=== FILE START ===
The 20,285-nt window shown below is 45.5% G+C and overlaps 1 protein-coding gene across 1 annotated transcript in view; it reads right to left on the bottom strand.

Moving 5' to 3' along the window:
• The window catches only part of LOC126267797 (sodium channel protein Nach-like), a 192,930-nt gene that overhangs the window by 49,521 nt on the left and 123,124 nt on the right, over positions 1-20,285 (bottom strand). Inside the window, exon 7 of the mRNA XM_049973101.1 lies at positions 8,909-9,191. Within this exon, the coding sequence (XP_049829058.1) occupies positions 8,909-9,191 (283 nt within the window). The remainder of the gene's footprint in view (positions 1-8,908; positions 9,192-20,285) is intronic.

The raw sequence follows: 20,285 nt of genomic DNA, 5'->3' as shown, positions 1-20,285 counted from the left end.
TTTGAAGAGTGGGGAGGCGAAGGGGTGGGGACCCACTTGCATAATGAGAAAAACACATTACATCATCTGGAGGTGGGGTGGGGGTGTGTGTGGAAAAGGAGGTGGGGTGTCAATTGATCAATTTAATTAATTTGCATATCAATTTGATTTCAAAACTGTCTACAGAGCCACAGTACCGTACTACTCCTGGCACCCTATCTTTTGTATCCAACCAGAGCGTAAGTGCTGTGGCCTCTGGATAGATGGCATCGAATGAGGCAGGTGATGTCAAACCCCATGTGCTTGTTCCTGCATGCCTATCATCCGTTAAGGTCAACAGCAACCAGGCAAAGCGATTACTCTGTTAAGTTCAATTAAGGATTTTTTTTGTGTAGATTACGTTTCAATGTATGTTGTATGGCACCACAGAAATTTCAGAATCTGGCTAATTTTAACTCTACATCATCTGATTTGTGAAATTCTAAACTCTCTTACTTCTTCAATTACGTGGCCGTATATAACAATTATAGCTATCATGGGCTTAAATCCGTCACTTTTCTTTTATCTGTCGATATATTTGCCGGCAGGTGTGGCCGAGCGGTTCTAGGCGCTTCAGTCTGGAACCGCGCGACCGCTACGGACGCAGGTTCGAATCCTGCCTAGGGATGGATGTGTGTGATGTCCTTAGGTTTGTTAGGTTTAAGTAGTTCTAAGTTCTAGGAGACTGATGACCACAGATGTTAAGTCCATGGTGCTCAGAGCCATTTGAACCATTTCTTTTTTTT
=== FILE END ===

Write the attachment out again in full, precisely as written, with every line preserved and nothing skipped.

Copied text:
The 20,285-nt window shown below is 45.5% G+C and overlaps 1 protein-coding gene across 1 annotated transcript in view; it reads right to left on the bottom strand.

Moving 5' to 3' along the window:
• The window catches only part of LOC126267797 (sodium channel protein Nach-like), a 192,930-nt gene that overhangs the window by 49,521 nt on the left and 123,124 nt on the right, over positions 1-20,285 (bottom strand). Inside the window, exon 7 of the mRNA XM_049973101.1 lies at positions 8,909-9,191. Within this exon, the coding sequence (XP_049829058.1) occupies positions 8,909-9,191 (283 nt within the window). The remainder of the gene's footprint in view (positions 1-8,908; positions 9,192-20,285) is intronic.

The raw sequence follows: 20,285 nt of genomic DNA, 5'->3' as shown, positions 1-20,285 counted from the left end.
TTTGAAGAGTGGGGAGGCGAAGGGGTGGGGACCCACTTGCATAATGAGAAAAACACATTACATCATCTGGAGGTGGGGTGGGGGTGTGTGTGGAAAAGGAGGTGGGGTGTCAATTGATCAATTTAATTAATTTGCATATCAATTTGATTTCAAAACTGTCTACAGAGCCACAGTACCGTACTACTCCTGGCACCCTATCTTTTGTATCCAACCAGAGCGTAAGTGCTGTGGCCTCTGGATAGATGGCATCGAATGAGGCAGGTGATGTCAAACCCCATGTGCTTGTTCCTGCATGCCTATCATCCGTTAAGGTCAACAGCAACCAGGCAAAGCGATTACTCTGTTAAGTTCAATTAAGGATTTTTTTTGTGTAGATTACGTTTCAATGTATGTTGTATGGCACCACAGAAATTTCAGAATCTGGCTAATTTTAACTCTACATCATCTGATTTGTGAAATTCTAAACTCTCTTACTTCTTCAATTACGTGGCCGTATATAACAATTATAGCTATCATGGGCTTAAATCCGTCACTTTTCTTTTATCTGTCGATATATTTGCCGGCAGGTGTGGCCGAGCGGTTCTAGGCGCTTCAGTCTGGAACCGCGCGACCGCTACGGACGCAGGTTCGAATCCTGCCTAGGGATGGATGTGTGTGATGTCCTTAGGTTTGTTAGGTTTAAGTAGTTCTAAGTTCTAGGAGACTGATGACCACAGATGTTAAGTCCATGGTGCTCAGAGCCATTTGAACCATTTCTTTTTTTT